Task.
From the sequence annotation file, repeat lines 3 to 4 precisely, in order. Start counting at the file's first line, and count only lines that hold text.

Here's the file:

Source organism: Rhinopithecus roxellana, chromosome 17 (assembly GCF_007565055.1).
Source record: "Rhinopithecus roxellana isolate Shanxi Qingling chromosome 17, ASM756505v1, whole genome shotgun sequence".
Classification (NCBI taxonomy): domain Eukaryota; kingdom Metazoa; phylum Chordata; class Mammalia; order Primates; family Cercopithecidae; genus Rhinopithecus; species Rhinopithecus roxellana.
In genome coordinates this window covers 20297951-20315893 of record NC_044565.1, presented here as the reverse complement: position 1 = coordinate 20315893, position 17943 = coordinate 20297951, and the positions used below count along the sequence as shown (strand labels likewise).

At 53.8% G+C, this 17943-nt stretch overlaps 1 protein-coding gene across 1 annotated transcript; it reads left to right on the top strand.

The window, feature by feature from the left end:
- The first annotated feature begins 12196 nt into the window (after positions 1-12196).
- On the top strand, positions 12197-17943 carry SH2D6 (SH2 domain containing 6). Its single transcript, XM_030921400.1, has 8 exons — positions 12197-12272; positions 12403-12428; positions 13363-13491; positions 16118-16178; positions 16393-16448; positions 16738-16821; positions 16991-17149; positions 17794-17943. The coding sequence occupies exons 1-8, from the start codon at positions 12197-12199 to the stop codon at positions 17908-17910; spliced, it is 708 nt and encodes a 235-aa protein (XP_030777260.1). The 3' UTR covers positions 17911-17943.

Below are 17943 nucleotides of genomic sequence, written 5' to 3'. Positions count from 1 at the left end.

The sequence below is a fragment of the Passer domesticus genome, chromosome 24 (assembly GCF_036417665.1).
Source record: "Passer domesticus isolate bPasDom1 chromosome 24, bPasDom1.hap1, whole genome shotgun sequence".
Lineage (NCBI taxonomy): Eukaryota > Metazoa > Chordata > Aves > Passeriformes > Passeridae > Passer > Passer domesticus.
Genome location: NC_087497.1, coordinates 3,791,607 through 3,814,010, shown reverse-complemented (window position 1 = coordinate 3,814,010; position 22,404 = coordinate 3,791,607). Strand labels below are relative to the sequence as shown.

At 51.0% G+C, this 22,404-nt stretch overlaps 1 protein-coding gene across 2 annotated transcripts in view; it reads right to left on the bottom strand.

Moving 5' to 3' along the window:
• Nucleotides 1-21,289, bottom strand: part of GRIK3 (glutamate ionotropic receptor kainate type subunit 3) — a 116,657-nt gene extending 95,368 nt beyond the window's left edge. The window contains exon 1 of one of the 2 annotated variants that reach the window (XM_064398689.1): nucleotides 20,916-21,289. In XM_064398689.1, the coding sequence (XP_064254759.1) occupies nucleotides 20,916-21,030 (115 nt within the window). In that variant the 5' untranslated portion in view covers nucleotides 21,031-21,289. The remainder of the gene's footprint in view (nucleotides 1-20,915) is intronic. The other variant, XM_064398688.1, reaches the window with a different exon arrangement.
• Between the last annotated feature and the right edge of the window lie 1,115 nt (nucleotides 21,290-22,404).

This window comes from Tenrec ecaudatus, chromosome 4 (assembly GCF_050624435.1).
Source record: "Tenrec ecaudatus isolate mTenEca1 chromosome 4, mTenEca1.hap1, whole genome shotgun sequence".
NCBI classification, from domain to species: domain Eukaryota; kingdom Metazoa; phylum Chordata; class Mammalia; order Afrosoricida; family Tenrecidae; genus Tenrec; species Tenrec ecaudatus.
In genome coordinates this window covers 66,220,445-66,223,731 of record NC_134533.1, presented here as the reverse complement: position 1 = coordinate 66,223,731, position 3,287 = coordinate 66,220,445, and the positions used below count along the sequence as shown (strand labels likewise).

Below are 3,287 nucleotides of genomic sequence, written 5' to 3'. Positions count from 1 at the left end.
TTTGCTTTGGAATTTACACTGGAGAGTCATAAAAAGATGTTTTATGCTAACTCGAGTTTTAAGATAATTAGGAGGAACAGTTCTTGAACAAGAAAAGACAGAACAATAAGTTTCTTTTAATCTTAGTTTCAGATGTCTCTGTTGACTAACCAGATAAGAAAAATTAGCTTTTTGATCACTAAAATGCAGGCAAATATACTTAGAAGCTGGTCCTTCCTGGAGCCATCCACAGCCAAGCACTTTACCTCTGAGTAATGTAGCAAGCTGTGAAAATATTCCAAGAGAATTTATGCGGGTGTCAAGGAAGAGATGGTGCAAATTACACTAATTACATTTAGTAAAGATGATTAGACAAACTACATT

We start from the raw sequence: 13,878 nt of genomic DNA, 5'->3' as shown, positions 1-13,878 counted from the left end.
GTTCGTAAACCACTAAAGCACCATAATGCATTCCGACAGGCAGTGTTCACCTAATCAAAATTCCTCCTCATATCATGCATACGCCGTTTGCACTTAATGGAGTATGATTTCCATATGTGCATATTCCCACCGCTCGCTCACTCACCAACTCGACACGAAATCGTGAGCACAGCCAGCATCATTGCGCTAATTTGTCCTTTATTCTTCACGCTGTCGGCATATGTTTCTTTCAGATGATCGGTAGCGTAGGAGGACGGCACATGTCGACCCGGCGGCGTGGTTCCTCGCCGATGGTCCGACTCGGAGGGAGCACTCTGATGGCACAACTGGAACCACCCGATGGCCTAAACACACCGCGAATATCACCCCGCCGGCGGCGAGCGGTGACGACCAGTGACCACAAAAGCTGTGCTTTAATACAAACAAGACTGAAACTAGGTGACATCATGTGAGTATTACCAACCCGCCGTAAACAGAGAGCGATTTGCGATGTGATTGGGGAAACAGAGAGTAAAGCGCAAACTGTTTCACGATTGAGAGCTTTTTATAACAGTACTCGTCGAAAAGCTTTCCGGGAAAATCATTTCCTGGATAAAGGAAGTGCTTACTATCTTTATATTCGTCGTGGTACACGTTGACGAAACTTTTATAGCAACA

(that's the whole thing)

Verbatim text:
Classification (NCBI taxonomy): domain Eukaryota; kingdom Metazoa; phylum Chordata; class Mammalia; order Primates; family Cercopithecidae; genus Rhinopithecus; species Rhinopithecus roxellana.
In genome coordinates this window covers 20297951-20315893 of record NC_044565.1, presented here as the reverse complement: position 1 = coordinate 20315893, position 17943 = coordinate 20297951, and the positions used below count along the sequence as shown (strand labels likewise).